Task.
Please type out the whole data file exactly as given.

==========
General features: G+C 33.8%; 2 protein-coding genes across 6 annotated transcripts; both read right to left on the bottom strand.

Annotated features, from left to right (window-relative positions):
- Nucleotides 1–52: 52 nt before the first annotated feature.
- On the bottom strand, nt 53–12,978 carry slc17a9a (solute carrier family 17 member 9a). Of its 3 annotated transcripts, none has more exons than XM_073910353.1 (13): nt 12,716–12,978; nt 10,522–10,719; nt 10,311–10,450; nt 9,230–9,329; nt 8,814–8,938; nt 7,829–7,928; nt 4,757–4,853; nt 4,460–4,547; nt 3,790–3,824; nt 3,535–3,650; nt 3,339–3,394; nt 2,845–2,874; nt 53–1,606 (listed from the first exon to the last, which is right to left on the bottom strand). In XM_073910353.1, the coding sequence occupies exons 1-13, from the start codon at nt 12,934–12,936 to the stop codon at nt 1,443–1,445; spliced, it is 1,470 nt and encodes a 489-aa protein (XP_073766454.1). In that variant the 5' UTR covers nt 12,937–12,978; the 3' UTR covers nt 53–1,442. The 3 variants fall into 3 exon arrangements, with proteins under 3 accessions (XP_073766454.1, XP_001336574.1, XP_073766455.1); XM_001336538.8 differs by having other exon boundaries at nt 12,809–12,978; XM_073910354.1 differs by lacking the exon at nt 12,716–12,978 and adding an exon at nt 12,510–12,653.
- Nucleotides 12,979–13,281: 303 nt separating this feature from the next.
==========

General features: G+C 33.8%; 2 protein-coding genes across 6 annotated transcripts; both read right to left on the bottom strand.

Annotated features, from left to right (window-relative positions):
- Nucleotides 1–52: 52 nt before the first annotated feature.
- On the bottom strand, nt 53–12,978 carry slc17a9a (solute carrier family 17 member 9a). Of its 3 annotated transcripts, none has more exons than XM_073910353.1 (13): nt 12,716–12,978; nt 10,522–10,719; nt 10,311–10,450; nt 9,230–9,329; nt 8,814–8,938; nt 7,829–7,928; nt 4,757–4,853; nt 4,460–4,547; nt 3,790–3,824; nt 3,535–3,650; nt 3,339–3,394; nt 2,845–2,874; nt 53–1,606 (listed from the first exon to the last, which is right to left on the bottom strand). In XM_073910353.1, the coding sequence occupies exons 1-13, from the start codon at nt 12,934–12,936 to the stop codon at nt 1,443–1,445; spliced, it is 1,470 nt and encodes a 489-aa protein (XP_073766454.1). In that variant the 5' UTR covers nt 12,937–12,978; the 3' UTR covers nt 53–1,442. The 3 variants fall into 3 exon arrangements, with proteins under 3 accessions (XP_073766454.1, XP_001336574.1, XP_073766455.1); XM_001336538.8 differs by having other exon boundaries at nt 12,809–12,978; XM_073910354.1 differs by lacking the exon at nt 12,716–12,978 and adding an exon at nt 12,510–12,653.
- Nucleotides 12,979–13,281: 303 nt separating this feature from the next.